I partake in maintaining a wiki. It is an obscure—to the naked eye dull—wiki about comic books. In this realm of nerdity, we discuss Tintins lastname, or why europeans seem to prefer Donald Duck over Spiderman. While I haven’t found definite answers to either questions, I’ve learned that the wiki system is an ingenious device for writing hypertext.
Writing a wiki is nothing like building ordinary webpages. The most clear distinction is how pages are created and how they are linked to. In fact, on wikis, those two concepts are symbionts. On normal websites (normies, as I like to call them) you’d write a single article and possibly spice it up with a few hyperlinks—internal or external. Working on a wiki-article (( Specifically I’m referring to MediaWiki, the software that powers Wikipedia. )), the spicing-up process would simply mean wrapping deserving keywords in brackets.
For example, Tintin is drawn in so-called ligne claire style. Writing an article on Tintin, one might type:
the style, [[ligne claire]], is characterized by outlines all sharing the same thickness. When saving the page, the wiki motor will find the brackets and make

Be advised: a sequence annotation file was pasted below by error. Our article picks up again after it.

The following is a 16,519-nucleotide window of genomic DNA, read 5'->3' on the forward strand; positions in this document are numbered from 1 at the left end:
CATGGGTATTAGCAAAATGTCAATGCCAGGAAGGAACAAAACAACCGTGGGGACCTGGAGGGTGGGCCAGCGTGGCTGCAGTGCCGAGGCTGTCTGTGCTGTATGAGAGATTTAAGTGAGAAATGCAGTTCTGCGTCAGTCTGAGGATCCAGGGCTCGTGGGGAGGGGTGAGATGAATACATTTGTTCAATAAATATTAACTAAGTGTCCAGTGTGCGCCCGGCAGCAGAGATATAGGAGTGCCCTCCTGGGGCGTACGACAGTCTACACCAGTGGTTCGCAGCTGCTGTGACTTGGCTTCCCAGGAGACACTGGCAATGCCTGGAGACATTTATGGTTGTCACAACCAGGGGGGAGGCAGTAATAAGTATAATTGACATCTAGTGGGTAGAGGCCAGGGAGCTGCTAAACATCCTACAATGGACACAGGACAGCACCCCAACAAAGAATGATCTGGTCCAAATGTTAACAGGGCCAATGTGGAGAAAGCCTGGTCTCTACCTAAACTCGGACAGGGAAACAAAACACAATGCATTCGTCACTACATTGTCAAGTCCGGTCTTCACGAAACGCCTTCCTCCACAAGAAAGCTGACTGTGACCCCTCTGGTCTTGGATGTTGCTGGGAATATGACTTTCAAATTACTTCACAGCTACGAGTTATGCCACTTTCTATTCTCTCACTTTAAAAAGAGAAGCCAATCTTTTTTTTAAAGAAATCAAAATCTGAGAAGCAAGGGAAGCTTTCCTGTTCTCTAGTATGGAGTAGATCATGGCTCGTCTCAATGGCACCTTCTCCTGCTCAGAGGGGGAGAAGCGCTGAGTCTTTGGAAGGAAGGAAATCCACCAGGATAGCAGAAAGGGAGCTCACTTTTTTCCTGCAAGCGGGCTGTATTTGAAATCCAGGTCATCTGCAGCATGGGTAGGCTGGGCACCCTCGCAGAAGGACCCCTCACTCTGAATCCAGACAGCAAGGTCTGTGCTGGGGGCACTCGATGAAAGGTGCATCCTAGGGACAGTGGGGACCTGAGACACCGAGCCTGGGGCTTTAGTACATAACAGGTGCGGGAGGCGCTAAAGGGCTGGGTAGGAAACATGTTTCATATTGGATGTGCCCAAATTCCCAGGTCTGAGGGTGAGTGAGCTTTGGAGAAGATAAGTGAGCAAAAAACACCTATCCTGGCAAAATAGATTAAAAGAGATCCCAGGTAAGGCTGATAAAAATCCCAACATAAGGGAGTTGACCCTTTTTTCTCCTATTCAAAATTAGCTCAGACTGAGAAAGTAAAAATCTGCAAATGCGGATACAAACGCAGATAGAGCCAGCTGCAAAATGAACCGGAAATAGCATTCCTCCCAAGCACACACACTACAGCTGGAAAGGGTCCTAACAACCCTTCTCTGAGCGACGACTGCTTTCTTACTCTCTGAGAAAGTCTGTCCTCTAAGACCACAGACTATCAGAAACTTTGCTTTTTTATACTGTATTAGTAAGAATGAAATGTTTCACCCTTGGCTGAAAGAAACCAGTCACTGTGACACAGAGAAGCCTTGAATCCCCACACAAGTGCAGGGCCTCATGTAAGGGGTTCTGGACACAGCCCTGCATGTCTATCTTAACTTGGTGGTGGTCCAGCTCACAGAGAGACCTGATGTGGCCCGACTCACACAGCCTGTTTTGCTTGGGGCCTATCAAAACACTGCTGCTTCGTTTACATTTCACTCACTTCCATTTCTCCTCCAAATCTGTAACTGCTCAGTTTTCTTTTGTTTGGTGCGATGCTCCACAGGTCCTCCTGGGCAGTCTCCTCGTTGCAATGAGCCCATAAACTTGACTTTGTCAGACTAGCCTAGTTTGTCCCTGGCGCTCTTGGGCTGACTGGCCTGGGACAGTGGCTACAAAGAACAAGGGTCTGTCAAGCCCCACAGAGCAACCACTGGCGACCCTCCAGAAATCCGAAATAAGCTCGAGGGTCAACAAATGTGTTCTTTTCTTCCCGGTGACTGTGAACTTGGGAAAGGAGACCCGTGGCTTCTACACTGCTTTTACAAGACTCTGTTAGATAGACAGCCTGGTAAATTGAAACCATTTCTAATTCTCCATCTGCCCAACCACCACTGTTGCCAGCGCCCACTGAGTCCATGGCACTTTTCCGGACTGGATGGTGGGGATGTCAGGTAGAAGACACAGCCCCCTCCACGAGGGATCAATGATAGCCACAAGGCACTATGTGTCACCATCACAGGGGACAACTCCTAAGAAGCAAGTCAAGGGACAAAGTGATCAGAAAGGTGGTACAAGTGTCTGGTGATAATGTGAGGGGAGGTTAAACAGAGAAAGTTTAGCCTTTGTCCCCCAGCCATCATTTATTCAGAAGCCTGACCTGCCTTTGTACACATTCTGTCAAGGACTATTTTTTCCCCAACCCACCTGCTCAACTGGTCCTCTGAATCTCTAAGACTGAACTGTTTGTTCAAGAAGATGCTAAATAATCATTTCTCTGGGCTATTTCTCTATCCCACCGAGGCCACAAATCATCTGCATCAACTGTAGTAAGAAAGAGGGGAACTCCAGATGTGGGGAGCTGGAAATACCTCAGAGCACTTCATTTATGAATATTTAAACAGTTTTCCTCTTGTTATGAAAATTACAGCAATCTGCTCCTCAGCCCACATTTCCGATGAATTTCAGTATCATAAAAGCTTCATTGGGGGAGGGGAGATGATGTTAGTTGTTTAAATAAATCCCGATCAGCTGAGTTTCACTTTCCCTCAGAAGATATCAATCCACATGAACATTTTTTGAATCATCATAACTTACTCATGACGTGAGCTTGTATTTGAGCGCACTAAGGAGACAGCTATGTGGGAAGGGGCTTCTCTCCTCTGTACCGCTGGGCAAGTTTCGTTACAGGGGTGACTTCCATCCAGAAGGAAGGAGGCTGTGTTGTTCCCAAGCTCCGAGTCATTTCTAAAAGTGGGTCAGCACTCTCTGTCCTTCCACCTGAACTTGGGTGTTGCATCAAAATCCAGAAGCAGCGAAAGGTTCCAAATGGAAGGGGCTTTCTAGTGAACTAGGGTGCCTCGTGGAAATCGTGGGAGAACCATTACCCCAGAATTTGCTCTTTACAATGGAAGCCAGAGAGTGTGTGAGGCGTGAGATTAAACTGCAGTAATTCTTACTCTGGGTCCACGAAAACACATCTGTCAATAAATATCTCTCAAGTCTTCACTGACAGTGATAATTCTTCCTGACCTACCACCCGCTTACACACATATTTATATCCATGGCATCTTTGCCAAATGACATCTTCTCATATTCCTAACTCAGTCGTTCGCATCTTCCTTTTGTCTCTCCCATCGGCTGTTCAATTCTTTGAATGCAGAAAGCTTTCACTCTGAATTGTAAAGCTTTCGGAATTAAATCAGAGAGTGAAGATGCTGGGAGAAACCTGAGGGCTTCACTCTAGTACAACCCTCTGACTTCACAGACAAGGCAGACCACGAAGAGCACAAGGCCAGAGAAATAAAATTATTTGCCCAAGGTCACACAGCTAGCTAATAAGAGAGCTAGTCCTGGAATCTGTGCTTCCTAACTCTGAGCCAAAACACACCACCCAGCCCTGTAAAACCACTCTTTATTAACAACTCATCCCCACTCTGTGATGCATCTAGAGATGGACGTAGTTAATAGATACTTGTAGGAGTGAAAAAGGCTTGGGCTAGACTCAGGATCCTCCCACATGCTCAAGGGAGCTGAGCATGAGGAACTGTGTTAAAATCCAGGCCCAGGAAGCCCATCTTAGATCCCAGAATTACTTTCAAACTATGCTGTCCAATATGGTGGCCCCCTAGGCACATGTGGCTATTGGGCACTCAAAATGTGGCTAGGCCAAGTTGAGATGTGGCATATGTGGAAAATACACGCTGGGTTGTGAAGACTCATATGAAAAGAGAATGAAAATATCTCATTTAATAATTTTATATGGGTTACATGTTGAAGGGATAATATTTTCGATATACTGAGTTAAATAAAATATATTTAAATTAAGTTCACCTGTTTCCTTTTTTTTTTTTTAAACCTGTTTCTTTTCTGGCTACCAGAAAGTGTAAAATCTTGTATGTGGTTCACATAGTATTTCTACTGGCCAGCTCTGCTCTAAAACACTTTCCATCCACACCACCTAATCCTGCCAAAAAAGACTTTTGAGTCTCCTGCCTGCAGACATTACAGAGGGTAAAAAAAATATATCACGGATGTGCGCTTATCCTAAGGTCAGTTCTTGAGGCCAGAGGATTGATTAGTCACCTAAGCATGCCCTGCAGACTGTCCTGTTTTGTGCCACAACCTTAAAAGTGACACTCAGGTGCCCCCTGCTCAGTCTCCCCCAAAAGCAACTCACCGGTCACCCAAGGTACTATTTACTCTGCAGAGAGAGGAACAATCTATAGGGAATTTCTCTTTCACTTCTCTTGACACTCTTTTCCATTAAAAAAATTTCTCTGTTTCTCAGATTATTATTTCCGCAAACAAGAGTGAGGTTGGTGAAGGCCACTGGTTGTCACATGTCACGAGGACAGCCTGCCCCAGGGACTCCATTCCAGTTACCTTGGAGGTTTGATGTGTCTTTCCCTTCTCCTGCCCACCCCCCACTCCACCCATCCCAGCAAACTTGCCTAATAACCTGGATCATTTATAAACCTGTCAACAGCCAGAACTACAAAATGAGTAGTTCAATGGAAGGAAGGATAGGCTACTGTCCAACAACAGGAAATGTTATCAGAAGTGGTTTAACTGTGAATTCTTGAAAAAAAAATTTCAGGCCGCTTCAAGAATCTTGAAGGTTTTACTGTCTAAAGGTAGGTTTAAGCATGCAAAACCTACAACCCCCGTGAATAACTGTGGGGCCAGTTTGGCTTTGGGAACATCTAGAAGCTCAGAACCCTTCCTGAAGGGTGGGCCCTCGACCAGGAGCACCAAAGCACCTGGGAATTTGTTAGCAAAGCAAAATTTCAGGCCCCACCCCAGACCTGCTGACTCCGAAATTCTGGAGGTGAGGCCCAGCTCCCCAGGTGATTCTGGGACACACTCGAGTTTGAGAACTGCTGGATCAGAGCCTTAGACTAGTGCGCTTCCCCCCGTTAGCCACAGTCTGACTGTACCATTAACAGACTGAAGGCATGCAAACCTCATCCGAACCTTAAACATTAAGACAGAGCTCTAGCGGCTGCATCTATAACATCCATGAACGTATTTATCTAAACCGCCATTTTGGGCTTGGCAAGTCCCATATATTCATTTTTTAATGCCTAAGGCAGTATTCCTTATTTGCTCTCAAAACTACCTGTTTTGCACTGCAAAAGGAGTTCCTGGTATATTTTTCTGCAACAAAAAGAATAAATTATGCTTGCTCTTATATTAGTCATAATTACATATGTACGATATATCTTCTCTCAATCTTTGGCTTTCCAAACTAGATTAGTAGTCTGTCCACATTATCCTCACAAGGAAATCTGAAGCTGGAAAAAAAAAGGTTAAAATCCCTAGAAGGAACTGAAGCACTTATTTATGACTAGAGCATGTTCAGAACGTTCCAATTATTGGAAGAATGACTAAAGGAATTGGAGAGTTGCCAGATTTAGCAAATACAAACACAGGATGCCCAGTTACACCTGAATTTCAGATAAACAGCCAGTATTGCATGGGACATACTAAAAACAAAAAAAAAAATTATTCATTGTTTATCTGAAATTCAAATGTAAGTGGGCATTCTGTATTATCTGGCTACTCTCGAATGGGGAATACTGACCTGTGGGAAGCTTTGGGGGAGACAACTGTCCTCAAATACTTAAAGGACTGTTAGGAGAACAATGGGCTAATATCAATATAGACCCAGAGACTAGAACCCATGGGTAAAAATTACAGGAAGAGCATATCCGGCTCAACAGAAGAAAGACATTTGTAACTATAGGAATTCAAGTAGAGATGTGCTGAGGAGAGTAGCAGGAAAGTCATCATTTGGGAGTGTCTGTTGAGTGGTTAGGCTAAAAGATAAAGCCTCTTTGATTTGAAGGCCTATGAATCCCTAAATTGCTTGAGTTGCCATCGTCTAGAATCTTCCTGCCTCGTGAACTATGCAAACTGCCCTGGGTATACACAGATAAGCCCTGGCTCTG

ligne claire link to a page entitled “Ligne claire”. Should the page exists already, the link will be blue, if it doesn’t the link will be red. Following red links, you’ll be taken to an editor, ready to edit and save said page. It’s like when Neo’s choosing pills.
This way of linking articles and potentially creating new pages at the same time might not be intuitive, but it is mindblowingly useful for a number of reasons. Since the dawn of hypertext, a lot of things have changed—some of them in the not quite userfriendly direction: hypertext (as characterized by simply being text with hyperlinks) is not so simple anymore. The gentle art of applying underlines and blue to text after the writing is done, has been replaced with annoyingly useless click here links and styling that does little to improve readability. The textual decay is palpable.
Working wiki-style one is encouraged towards writing good hypertext. Mind-numbing “click here” links require effort whereas writing simple descriptive hyperlinks is the easier path to follow. The tangible usability of Wikipedia is no coincidence, even if it’s written by the very same population that so love to name all pages on the internet “click here”.
Authoring the internet there’s no getting past the writing. No matter how simple we make our interfaces, at some point, we have press keys in the right order. The linking of keywords could be improved, though: a simple text analyzer could trawl through your text and suggest words to link up. Based on a blacklist of dull words, the trawler could suggest to instead autolink the first occurrence of every interesting word. Combined with a tolerance for case sensitivity, you’d automatically have your article link to content on your website—be it a wiki or otherwise. For it’s a damn shame that such an ingenious invention: the hyperlink without the hyperlink, goes unused in anything but wikis.